Arizona lawmakers on Wednesday did not vote — or discuss — an a hotly contested bill that sought to allow third-party payment systems on app stores run by Apple and Google, with one outspoken critic claiming Apple brokered a “backroom deal” to quash the legislation before it reached the floor.
The Arizona Senate was scheduled to debate and vote on an amendment to Arizona HB2005 today, but the action was passed over without explanation, reports The Verge.
Earlier this month, Arizona’s House of Representatives passed HB2005, sending the bill to the state Senate for discussion and potential enactment. The legislation prohibits companies managing large app stores, like Apple’s App Store, from forcing developers to use one type of in-app payment system. Directed at Apple and Google, which foist first-party methods on app purveyors, the bill also bans said app store custodians from retaliating against app makers who use third-party systems.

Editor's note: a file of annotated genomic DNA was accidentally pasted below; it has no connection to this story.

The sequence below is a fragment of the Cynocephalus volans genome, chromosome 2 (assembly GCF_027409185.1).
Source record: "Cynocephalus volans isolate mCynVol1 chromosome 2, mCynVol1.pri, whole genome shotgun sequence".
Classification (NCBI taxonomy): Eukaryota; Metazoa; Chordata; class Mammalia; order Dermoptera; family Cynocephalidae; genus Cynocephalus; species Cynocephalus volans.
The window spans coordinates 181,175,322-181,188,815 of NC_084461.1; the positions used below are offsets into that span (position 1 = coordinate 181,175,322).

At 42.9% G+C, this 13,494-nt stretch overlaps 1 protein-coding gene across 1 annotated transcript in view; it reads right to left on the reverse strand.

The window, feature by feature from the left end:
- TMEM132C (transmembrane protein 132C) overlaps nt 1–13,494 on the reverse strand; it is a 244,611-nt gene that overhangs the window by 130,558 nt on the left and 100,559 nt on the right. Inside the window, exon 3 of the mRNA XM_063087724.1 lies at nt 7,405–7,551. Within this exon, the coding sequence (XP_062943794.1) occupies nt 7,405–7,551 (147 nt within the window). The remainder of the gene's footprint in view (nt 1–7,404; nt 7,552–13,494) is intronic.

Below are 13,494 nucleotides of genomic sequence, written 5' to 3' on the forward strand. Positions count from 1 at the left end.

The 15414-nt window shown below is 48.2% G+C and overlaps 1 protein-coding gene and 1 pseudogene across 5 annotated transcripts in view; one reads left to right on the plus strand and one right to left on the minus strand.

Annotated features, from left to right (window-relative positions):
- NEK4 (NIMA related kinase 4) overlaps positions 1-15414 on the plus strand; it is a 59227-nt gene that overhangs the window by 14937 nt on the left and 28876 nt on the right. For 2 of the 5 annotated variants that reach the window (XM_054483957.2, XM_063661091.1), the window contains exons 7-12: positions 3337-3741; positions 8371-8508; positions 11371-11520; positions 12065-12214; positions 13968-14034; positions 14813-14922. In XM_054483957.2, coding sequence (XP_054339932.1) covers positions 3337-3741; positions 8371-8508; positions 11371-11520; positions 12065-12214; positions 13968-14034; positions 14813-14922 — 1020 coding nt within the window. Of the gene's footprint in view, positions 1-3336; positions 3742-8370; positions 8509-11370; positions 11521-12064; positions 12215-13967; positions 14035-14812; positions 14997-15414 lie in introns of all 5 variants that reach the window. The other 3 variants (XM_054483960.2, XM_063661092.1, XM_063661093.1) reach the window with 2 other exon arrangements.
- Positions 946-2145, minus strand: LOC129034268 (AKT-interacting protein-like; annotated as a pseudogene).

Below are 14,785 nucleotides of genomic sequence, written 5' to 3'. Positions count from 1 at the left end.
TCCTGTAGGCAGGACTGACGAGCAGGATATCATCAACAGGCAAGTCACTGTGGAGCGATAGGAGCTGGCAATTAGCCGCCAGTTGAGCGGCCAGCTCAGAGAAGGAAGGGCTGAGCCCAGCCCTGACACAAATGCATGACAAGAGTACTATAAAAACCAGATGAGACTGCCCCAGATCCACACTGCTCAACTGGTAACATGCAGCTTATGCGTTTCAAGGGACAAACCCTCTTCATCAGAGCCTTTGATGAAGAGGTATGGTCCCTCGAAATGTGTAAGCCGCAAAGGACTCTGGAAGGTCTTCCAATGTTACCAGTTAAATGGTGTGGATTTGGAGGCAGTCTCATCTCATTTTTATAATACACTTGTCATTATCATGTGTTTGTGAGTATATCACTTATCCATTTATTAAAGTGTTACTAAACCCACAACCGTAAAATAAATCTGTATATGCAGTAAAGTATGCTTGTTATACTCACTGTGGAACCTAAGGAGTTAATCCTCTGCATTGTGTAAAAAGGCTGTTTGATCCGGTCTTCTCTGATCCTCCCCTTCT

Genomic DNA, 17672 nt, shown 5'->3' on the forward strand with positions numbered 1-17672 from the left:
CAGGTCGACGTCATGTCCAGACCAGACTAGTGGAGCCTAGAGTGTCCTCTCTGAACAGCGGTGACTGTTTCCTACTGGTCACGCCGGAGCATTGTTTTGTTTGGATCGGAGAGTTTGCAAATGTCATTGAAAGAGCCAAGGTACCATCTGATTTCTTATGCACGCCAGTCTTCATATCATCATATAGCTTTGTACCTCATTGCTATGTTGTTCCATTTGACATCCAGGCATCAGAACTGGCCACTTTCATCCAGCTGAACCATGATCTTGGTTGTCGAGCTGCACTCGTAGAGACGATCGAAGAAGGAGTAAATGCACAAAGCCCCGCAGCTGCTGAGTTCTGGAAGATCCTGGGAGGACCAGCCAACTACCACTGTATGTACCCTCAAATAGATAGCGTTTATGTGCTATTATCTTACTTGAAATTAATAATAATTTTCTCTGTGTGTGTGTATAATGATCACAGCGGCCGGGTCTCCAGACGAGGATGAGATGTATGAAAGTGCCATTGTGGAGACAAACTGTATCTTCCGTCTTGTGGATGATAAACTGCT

At least one critic is crying foul. David Heinemeier Hansson, creator of Ruby on Rails, founder of Basecamp, CTO of Hey, and constant Apple detractor, in a tweet following today’s Senate session claimed Apple had the bill scotched in a secret deal. He cited no evidence beyond what appears to be rumors.
“The big show turned out to be a no show. The bill was killed in mid-air while on the agenda with a backroom deal. Apple has hired the governor’s former chief of staff, and word is that he brokered a deal to prevent this from even being heard,” Heinemeier Hansson’s tweet reads.
The fate of HB2005 remains unclear. Rep. Regina Cobb, one of the bill’s co-sponsors, the Arizona governor’s office and the office of the Arizona State Senate Majority Leader Rick Gray did not respond to requests for comment, the report said.